Sipping Turkish black tea outside the doner shop he runs in the Berlin neighborhood of Kreuzberg, Faruk Can reflected on the many new faces he’d noticed in the area.

"There is still a lot of regular and even irregular migration to Germany from Turkey,” he said. "Every week I bump into 10 to 20 Turks who ask me about how they can relocate here.”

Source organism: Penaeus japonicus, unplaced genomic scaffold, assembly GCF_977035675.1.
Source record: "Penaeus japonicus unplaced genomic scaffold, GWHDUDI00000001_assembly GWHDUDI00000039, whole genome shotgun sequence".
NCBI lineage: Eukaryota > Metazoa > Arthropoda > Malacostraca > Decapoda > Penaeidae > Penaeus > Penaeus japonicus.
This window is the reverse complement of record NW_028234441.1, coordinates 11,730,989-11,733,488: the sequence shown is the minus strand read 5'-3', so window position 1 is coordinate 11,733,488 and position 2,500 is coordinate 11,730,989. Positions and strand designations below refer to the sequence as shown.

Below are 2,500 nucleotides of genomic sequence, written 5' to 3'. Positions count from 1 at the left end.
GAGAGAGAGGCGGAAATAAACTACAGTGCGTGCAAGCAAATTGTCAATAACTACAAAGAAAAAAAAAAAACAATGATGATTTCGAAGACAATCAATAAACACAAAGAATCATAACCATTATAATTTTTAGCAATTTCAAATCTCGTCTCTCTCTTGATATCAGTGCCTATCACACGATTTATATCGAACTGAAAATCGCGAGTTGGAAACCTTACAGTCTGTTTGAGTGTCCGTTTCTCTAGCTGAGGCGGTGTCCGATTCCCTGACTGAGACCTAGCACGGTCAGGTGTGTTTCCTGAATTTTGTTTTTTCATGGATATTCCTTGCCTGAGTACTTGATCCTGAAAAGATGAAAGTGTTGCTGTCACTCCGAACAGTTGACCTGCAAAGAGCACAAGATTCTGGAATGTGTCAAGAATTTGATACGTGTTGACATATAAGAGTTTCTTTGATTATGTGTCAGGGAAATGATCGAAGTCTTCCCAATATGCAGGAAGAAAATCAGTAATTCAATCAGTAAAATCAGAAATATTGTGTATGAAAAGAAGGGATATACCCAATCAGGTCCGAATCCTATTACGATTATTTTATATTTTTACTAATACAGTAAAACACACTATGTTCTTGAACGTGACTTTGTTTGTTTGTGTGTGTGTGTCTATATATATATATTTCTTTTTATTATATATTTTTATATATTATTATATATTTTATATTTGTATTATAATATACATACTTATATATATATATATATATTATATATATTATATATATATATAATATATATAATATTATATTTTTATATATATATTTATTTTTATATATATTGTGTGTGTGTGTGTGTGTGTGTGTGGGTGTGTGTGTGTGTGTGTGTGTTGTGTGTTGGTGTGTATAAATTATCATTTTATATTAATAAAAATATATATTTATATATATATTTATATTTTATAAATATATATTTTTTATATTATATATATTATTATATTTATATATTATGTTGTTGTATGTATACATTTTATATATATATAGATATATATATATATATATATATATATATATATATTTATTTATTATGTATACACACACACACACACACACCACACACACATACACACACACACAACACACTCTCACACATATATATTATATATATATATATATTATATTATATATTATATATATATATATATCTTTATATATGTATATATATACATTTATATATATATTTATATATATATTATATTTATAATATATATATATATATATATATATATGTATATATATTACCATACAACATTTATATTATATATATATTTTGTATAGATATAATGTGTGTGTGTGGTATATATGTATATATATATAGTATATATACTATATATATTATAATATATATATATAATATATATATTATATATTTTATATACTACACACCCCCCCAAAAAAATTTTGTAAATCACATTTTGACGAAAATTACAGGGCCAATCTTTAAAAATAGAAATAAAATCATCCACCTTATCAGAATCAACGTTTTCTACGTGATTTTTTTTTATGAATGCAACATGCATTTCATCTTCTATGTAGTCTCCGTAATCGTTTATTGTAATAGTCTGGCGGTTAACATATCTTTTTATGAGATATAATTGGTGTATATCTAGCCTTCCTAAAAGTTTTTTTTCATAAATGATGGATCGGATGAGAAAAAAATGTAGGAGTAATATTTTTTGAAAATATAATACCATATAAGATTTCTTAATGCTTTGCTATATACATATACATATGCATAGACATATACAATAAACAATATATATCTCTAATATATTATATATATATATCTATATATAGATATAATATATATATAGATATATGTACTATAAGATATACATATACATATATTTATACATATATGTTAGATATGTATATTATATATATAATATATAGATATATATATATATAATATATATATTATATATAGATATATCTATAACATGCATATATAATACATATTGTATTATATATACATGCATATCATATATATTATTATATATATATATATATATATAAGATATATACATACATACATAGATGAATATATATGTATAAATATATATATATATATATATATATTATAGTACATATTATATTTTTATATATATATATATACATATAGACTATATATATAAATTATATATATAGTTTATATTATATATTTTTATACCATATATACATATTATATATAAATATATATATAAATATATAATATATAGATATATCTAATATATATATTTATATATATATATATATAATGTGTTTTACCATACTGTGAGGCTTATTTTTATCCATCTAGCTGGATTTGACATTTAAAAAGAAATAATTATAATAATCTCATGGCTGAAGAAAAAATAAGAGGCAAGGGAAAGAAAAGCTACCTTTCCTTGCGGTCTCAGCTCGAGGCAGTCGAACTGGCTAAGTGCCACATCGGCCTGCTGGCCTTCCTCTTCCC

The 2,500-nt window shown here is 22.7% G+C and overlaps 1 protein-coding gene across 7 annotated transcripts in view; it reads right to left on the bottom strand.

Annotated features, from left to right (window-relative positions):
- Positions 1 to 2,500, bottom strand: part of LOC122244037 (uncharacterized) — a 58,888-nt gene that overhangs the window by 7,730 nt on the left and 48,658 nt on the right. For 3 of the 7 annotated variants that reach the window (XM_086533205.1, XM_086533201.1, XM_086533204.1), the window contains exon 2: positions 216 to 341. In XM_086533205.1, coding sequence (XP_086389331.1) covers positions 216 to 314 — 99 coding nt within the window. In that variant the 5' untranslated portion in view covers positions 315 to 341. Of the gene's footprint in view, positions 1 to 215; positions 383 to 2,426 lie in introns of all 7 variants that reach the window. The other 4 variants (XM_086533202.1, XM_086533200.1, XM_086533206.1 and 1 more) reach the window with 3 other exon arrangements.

Turks have long been the biggest minority group in Germany, having first come to the country as guest workers through programs established in the 1950s. But they are nowadays just one small part of an enormous inflow of migrants to Germany, which accelerated significantly after Russia’s invasion of Ukraine. The influx has strained social systems and reignited longstanding debates over integration and border policy — even as the country is grappling with an acute shortage of working-age people.